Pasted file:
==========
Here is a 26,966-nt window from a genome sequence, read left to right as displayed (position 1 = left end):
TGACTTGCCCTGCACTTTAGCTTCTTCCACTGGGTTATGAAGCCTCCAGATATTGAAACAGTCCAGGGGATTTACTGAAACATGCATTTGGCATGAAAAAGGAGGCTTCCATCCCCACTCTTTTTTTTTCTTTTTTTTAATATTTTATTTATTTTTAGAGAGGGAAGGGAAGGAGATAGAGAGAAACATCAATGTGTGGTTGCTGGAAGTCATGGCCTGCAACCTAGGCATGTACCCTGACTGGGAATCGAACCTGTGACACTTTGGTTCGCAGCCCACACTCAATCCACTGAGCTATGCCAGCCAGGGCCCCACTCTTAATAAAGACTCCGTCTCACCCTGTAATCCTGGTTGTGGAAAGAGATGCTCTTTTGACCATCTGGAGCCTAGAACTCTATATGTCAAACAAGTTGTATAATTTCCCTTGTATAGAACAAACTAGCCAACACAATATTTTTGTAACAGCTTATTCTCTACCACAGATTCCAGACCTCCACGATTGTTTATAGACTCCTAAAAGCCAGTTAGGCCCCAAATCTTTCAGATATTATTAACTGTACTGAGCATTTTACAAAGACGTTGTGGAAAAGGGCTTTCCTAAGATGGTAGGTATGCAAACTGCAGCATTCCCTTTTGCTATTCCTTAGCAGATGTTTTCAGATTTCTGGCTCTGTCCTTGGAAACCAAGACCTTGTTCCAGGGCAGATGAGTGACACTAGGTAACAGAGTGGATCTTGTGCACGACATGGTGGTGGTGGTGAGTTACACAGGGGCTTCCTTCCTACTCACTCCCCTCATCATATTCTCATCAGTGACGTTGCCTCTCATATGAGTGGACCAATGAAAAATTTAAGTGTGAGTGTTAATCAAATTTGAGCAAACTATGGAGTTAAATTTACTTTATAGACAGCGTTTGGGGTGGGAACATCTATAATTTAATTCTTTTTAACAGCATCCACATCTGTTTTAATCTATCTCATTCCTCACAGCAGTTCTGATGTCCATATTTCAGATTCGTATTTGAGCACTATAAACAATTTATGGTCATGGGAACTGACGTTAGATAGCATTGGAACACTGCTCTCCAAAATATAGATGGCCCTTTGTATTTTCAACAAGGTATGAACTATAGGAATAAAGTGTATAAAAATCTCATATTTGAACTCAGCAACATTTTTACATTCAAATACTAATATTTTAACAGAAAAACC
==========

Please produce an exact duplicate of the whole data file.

Here is a 26,966-nt window from a genome sequence, read left to right as displayed (position 1 = left end):
TGACTTGCCCTGCACTTTAGCTTCTTCCACTGGGTTATGAAGCCTCCAGATATTGAAACAGTCCAGGGGATTTACTGAAACATGCATTTGGCATGAAAAAGGAGGCTTCCATCCCCACTCTTTTTTTTTCTTTTTTTTAATATTTTATTTATTTTTAGAGAGGGAAGGGAAGGAGATAGAGAGAAACATCAATGTGTGGTTGCTGGAAGTCATGGCCTGCAACCTAGGCATGTACCCTGACTGGGAATCGAACCTGTGACACTTTGGTTCGCAGCCCACACTCAATCCACTGAGCTATGCCAGCCAGGGCCCCACTCTTAATAAAGACTCCGTCTCACCCTGTAATCCTGGTTGTGGAAAGAGATGCTCTTTTGACCATCTGGAGCCTAGAACTCTATATGTCAAACAAGTTGTATAATTTCCCTTGTATAGAACAAACTAGCCAACACAATATTTTTGTAACAGCTTATTCTCTACCACAGATTCCAGACCTCCACGATTGTTTATAGACTCCTAAAAGCCAGTTAGGCCCCAAATCTTTCAGATATTATTAACTGTACTGAGCATTTTACAAAGACGTTGTGGAAAAGGGCTTTCCTAAGATGGTAGGTATGCAAACTGCAGCATTCCCTTTTGCTATTCCTTAGCAGATGTTTTCAGATTTCTGGCTCTGTCCTTGGAAACCAAGACCTTGTTCCAGGGCAGATGAGTGACACTAGGTAACAGAGTGGATCTTGTGCACGACATGGTGGTGGTGGTGAGTTACACAGGGGCTTCCTTCCTACTCACTCCCCTCATCATATTCTCATCAGTGACGTTGCCTCTCATATGAGTGGACCAATGAAAAATTTAAGTGTGAGTGTTAATCAAATTTGAGCAAACTATGGAGTTAAATTTACTTTATAGACAGCGTTTGGGGTGGGAACATCTATAATTTAATTCTTTTTAACAGCATCCACATCTGTTTTAATCTATCTCATTCCTCACAGCAGTTCTGATGTCCATATTTCAGATTCGTATTTGAGCACTATAAACAATTTATGGTCATGGGAACTGACGTTAGATAGCATTGGAACACTGCTCTCCAAAATATAGATGGCCCTTTGTATTTTCAACAAGGTATGAACTATAGGAATAAAGTGTATAAAAATCTCATATTTGAACTCAGCAACATTTTTACATTCAAATACTAATATTTTAACAGAAAAACC